The OSCE makes an important contribution to security and peace in Europe. Germany assumes a leading role here.

picture-alliance/dpa - OSCE

In the 1960s and 1970s, Europe was dominated by a political and military confrontation that is scarcely conceivable today. In 1977, around 2.5 million troops, more than 38,000 tanks and some 10,000 nuclear warheads were deployed on the continent. The smallest incident could have triggered a full-scale conventional war or even a nuclear conflict that would have literally meant the end – at least 
of Central Europe. An integral element 
of this confrontational situation was the goal of German reunification. But even in the early 1960s, some people began to suspect that this confrontation would 
not advance the cause of either peace in Europe or German reunification.

The first person to coin a catchphrase 
expressing this idea was Egon Bahr – then a close aide of Berlin’s Governing Mayor Willy Brandt – who in his July 1963 speech in Tutzing spoke of “change through rapprochement”.

The main idea behind the CSCE was initially controversial. 
It ended up changing Europe

This constituted the basic idea behind the policy of détente, which in 1975 was to 
result in the Helsinki Final Act of the Conference on Security and Co-operation in Europe (CSCE) – an inclusive, cooperative process based on common principles and norms that was to overcome not only the confrontation but, ultimately, also the political system of the Eastern bloc.

However controversial this idea was in­itially, especially in the West, it changed Europe permanently. The major political changes that took place between 1989 and 1991 – the end of the communist system and of the partition of Europe and Germany – were only possible without bloodshed because of the frame of reference provided by the CSCE process. In the words of Hans-Dietrich Genscher, who 
as Federal Foreign Minister accom­panied and helped shape this process from 1974 to 1992: “Cooperation, it turned out, achieved more than acceptance of the confrontation.”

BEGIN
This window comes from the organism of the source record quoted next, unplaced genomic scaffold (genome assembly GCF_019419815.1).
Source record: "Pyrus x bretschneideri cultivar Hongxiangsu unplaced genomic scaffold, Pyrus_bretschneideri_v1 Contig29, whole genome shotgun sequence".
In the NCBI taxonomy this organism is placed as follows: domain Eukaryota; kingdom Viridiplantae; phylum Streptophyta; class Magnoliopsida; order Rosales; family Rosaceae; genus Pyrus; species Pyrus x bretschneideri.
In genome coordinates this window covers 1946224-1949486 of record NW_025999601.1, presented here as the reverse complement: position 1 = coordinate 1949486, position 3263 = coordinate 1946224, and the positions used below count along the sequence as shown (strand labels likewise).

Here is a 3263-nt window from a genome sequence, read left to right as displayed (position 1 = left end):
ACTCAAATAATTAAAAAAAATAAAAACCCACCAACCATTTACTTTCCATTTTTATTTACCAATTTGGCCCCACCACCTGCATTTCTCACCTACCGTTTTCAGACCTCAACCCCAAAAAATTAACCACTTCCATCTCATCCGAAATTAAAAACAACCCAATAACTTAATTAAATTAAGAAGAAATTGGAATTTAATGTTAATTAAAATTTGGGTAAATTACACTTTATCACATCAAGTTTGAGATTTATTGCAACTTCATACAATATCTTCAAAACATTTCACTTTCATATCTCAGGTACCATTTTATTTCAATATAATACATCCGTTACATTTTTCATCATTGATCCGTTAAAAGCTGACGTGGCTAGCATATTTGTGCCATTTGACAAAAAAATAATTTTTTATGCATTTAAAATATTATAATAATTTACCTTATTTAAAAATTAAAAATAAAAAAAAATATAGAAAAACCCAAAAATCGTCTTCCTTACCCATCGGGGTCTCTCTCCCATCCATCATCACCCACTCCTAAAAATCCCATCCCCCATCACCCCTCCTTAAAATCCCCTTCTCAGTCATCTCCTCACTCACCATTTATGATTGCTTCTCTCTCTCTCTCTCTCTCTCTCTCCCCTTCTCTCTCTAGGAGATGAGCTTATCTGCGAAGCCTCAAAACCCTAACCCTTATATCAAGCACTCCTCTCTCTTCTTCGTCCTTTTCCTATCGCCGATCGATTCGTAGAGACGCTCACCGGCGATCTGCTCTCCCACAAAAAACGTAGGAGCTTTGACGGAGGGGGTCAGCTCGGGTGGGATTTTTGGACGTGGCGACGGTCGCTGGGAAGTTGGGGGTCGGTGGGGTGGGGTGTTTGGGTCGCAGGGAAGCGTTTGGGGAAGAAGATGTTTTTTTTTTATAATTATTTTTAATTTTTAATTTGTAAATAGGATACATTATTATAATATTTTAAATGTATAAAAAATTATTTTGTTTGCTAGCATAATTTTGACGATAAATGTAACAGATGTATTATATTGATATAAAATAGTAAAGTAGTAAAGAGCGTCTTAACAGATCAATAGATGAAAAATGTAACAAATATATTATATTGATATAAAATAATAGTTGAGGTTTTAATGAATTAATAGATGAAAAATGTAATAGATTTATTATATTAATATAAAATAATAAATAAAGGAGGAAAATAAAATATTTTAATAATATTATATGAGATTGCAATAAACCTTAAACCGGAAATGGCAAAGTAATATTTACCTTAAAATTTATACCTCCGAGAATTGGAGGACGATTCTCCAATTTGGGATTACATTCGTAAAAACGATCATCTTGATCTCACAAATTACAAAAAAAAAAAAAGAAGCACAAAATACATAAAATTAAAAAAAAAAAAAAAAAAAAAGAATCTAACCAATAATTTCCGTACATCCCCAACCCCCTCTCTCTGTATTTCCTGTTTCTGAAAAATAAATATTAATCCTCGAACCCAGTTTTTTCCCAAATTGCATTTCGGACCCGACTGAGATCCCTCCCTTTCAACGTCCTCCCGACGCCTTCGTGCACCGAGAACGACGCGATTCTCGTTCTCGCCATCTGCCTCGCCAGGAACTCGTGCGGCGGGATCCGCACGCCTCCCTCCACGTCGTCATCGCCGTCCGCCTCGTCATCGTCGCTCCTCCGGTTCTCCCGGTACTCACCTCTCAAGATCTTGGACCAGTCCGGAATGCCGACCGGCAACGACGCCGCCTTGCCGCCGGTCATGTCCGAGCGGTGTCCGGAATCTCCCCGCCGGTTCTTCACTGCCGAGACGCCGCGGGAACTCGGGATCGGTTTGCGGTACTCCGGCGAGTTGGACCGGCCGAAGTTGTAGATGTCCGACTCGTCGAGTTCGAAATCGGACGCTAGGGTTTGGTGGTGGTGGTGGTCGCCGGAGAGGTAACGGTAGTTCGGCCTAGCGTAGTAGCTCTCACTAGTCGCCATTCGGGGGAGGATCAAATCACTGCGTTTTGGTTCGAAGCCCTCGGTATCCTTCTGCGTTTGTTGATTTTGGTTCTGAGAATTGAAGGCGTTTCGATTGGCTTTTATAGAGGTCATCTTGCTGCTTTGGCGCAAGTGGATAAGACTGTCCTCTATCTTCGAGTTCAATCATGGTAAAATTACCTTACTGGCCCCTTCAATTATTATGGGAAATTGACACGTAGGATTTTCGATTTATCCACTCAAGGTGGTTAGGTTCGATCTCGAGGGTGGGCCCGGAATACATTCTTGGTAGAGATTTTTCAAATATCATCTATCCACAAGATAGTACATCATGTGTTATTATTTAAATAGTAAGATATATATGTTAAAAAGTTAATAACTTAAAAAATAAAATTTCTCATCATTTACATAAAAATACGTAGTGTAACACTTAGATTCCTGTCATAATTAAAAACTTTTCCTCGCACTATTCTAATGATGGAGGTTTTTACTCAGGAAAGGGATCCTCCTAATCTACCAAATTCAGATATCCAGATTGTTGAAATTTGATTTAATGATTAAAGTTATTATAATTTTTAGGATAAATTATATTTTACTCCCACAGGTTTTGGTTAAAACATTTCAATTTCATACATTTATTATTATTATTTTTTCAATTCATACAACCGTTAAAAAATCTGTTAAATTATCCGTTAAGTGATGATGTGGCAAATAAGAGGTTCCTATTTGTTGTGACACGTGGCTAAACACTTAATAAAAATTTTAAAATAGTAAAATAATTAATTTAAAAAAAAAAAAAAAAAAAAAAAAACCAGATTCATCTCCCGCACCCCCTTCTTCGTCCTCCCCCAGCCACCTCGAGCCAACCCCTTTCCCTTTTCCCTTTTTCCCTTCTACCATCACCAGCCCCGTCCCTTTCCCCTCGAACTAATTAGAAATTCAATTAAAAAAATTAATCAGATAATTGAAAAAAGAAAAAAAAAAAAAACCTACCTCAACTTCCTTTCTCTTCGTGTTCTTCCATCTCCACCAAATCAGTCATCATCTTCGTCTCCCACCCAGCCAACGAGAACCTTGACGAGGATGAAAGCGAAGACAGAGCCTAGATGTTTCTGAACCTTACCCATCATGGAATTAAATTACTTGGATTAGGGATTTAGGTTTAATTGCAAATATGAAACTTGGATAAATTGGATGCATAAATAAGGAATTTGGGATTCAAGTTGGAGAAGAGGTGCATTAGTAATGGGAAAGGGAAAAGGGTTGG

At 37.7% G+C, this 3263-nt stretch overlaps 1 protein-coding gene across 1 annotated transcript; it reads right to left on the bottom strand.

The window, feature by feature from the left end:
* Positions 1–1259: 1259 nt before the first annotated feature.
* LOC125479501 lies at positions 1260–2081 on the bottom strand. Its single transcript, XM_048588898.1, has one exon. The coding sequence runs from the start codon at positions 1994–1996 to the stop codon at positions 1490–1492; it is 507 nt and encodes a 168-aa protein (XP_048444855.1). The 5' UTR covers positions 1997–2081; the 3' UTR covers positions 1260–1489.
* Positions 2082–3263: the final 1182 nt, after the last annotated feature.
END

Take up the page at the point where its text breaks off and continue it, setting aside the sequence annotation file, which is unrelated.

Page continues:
This basic idea is still valid today. The 
Organization for Security and Co-oper­ation in Europe (OSCE), which was set 
up as the successor to the CSCE, has 
admittedly been strongly neglected – especially in the past 15 years – by its 57 member states, including a number of Western countries. Even 20 years after its name was changed from “Conference” to “Organization” at the 1994 Budapest Summit, the OSCE still has no international legal personality. In many cases, the 57 member states, which adopt resolutions by consensus, are able to reach only mi­nimal agreements. What’s more, the OSCE budget is slowly but steadily shrinking. Over the years, all this has led to the view – shared by some in Germany as well – that the OSCE has lost political clout.

The OSCE still has no international legal personality

On the other side of the equation are the undisputed achievements of the organ­isation, which is based in Vienna and run by Secretary General Lamberto Zannier from Italy. The OSCE still runs 16 “field operations” – in the Balkans, Eastern 
Europe, the Caucasus and Central Asia – that regulate crises and in a wide variety of ways support efforts to establish the rule of law and democratic governance.

The OSCE High Commissioner on National Minorities, Astrid Thors, makes sure that minority rights are observed, thus preventing conflicts. OSCE Representative on Freedom of the Media Dunja Mijatović never tires of condemning vi­olations of media freedom. And the OSCE Office for Democratic Institutions and Human Rights in Warsaw, which has been headed since July 2014 by former Minister of State at the Federal Foreign Office Michael Georg Link, is not only a globally recognised mark of quality in election observation but is also active in numerous areas relating to democratis­ation, the rule of law and human rights. The current crisis in Ukraine has particularly underscored the OSCE’s import­ance. During the crisis, strategic com­munication between Russia and the EU/
NATO broke down surprisingly quickly, and many Western governments, too, practically stopped talking to Moscow.

The OSCE is also actively 
involved in the difficult terrain 
of the Ukraine crisis

In this situation, the OSCE proved to be 
a framework in which the parties involved were able not only to continue talking to one another but also to agree on joint measures, some of them in completely new formats. The OSCE Special Monitoring Mission to Ukraine with its up to 500-strong team ensures transparency, and a 1,000-member election observation mission monitored the proper conduct of the politically decisive presidential elections on 25 May 2014. In addition, the OSCE helped organise a national unity roundtable whose first meetings were co-chaired by Wolfgang Ischinger, former State Secretary at the Federal Foreign Office. ▪

Dr. Wolfgang Zellner heads the Centre for OSCE Research (CORE), which is part of the Institute for Peace Research and Security Policy at the University of Hamburg (IFSH).